How Do Ukrainians Feel About All This?

Leonid Ragozin explains why many Ukrainians are disillusioned with both Kiev and Moscow:

Southeast Ukraine may be the world’s most difficult and unwelcoming environment for fomenting a genuine protest—stability tops the list of local values and priorities. Many local residents admire Putin for bringing that to Russia, but what he is now peddling in Ukraine is instability, and that’s a very tough sell. 

Russia’s efforts are getting increasingly counterproductive. In fact, Putin has become the single biggest force helping to patch up the split between Ukraine’s nationalist west and Russophone east. While the West and many Ukrainian politicians continue to alienate Ukrainian Russophones by treating them as if they are an unfortunate historical error, Putin did more than all of them combined to awake many in Ukraine’s east to the fact that their country, however imperfect, is a better place for a Russian speaker than Russia proper is. A recent poll show that a majority of people in Ukraine’s Russophone regions don’t support separation.

Akos Lada and Maria Snegovaya note that the divide between supporters and opponents of the Euromaidan revolution “is becoming more generational than regional”:

Younger (and better-educated) Ukrainians across all the regions of Ukraine are Western-oriented, support democracy and pro-Western development. As to their attitudes toward Euromaidan, the pattern is such that the older a person is, the more he or she supported the Viktor Yanukovich government and opposed the protesters[.] … Strikingly, the generational change would almost entirely eliminate any existing regional divide in Ukraine in about 10 years if Russia did not intervene – according to the estimates of Evgeny Golovaha, a Professor at the Institute of Sociology of NAS of Ukraine. This is similar to the pattern of convergence described by Alesina et al. in “Goodbye Lenin or not” for Western and Eastern Germany. Overall, Ukrainians are not only turning to the West but making a different civilizational choice, where democracy comes in a package with different political values.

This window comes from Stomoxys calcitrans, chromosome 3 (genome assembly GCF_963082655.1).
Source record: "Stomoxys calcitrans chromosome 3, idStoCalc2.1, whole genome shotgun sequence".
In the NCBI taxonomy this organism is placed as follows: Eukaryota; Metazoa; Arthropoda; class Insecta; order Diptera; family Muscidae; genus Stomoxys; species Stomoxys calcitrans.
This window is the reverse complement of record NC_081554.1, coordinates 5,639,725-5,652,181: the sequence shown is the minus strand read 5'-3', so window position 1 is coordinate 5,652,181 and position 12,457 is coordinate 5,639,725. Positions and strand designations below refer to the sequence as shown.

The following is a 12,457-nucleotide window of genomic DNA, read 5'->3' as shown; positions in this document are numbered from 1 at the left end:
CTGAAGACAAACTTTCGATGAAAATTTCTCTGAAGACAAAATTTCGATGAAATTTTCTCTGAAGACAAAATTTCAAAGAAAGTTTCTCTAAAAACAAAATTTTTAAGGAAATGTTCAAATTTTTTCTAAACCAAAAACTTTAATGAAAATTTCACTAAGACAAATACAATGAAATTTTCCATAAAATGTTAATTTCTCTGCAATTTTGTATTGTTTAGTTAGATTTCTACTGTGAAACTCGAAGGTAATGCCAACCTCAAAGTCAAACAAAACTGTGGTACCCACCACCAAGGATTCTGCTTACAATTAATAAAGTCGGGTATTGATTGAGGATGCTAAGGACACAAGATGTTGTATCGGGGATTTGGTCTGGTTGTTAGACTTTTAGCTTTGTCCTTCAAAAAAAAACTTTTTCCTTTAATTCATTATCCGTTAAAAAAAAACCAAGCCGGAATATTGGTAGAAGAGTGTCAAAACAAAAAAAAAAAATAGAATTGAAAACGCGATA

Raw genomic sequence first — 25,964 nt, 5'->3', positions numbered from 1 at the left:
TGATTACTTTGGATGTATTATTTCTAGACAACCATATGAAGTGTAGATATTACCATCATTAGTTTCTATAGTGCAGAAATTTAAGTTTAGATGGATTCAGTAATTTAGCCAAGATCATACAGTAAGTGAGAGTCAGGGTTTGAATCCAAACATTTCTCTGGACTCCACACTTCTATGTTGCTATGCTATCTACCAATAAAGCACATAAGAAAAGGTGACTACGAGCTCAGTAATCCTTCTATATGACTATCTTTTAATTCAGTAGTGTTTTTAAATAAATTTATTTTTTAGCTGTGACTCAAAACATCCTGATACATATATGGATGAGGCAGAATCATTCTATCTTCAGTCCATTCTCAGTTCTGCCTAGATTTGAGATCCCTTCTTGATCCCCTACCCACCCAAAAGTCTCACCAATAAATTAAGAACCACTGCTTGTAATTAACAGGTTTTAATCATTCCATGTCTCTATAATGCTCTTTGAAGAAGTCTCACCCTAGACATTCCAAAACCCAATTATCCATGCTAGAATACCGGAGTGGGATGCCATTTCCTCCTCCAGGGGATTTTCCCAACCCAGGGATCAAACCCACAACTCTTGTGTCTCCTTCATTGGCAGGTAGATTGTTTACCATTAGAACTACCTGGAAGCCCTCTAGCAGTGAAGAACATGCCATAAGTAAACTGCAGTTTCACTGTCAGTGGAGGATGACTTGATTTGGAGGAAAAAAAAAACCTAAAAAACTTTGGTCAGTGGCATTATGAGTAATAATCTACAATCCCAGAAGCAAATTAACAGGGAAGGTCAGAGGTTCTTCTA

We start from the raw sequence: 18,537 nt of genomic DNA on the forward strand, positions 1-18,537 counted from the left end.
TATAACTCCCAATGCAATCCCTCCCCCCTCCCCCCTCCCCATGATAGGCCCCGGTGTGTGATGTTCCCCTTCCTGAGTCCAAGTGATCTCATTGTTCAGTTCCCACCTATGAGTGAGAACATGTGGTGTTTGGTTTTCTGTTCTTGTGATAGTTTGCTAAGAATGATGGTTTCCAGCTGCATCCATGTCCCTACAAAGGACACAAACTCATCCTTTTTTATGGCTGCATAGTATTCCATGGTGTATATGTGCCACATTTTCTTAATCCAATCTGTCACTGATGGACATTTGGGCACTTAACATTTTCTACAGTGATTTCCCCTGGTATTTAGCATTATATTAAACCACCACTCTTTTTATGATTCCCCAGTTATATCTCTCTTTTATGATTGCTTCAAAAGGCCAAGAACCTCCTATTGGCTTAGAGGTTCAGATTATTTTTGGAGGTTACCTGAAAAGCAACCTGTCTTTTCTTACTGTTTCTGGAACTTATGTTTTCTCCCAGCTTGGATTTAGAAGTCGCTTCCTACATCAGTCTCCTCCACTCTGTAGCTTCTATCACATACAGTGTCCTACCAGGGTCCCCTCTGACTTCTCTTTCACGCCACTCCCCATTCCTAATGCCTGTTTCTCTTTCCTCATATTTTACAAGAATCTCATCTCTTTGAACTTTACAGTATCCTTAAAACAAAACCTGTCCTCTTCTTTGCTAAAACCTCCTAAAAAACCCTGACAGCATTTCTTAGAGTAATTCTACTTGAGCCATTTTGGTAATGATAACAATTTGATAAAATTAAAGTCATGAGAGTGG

Christian Caryl relays what people in Odessa, another strategically important Russophone city, are saying:

There are, undoubtedly, many Odessans who might welcome rule from Moscow. One hears little Ukrainian spoken on the streets; it’s estimated that about 90 percent of the 1 million people inhabitants of the city prefer to use Russian in their daily lives. Politically, though, Odessa is sharply divided between those who applaud annexation by Russia and those who remain loyal to the goals of the Euromaidan revolution that toppled the government of President Viktor Yanukovych. …

Yet despite the differences in opinion, it’s hard to find anyone in Odessa who welcomes the possibility that Russian forces might invade. “I’m afraid of war,” says Alina Savchenko, a 25-year-old teacher, who notes that her family has members in both Russia and Ukraine. “I live here. I don’t want to see any conflicts among my relatives.” She can think of little positive to say about the revolutionary government in Kiev, but says that she would prefer to see Ukrainians solve their own problems “without interference from the outside, whether it be from Europe or Russia.” Poll figures suggest that Savchenko speaks for the mainstream. Recent surveys in eastern Ukraine have found that even there only a tiny minority — from 4 to 4.7 percent — want to break away from the country.

The latest Dish on Ukraine here and here.